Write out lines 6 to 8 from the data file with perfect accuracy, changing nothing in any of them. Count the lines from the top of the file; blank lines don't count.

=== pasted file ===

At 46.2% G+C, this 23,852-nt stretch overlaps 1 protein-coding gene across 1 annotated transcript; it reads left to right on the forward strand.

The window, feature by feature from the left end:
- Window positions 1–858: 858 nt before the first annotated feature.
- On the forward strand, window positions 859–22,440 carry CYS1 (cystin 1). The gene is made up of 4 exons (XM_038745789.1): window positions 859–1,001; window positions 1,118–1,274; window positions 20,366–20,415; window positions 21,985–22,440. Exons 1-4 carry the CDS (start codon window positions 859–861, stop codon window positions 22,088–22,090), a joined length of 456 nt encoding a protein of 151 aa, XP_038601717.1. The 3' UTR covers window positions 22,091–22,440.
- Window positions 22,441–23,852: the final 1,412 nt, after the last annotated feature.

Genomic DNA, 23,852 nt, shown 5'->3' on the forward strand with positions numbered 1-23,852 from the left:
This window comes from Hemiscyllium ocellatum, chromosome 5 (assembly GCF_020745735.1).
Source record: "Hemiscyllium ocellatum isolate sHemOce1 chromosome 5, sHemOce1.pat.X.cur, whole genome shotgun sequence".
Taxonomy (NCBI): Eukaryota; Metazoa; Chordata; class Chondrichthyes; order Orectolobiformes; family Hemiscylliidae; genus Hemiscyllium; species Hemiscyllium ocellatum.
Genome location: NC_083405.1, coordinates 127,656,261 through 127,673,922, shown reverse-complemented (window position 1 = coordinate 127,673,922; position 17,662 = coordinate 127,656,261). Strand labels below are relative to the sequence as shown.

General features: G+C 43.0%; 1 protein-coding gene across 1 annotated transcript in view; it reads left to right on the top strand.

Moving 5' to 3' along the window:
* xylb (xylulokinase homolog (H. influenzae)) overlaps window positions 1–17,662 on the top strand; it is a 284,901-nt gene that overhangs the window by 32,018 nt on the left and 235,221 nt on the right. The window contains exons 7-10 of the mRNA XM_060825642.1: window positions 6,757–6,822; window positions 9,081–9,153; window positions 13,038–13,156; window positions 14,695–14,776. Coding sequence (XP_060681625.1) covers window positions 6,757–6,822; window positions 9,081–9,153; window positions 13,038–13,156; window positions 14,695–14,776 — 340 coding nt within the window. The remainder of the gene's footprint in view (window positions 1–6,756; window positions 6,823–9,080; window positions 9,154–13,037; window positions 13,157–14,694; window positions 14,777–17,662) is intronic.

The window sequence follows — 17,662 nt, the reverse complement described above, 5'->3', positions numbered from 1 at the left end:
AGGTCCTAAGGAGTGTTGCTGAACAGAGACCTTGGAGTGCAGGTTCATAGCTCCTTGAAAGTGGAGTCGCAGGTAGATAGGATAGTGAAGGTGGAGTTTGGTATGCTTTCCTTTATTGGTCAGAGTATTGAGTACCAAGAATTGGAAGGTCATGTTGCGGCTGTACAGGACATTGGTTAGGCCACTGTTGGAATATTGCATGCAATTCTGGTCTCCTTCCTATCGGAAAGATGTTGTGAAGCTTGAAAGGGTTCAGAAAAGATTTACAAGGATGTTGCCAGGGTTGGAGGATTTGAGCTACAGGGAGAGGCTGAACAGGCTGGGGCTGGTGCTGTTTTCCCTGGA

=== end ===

Genomic DNA, 23,852 nt, shown 5'->3' on the forward strand with positions numbered 1-23,852 from the left:
This window comes from Hemiscyllium ocellatum, chromosome 5 (assembly GCF_020745735.1).
Source record: "Hemiscyllium ocellatum isolate sHemOce1 chromosome 5, sHemOce1.pat.X.cur, whole genome shotgun sequence".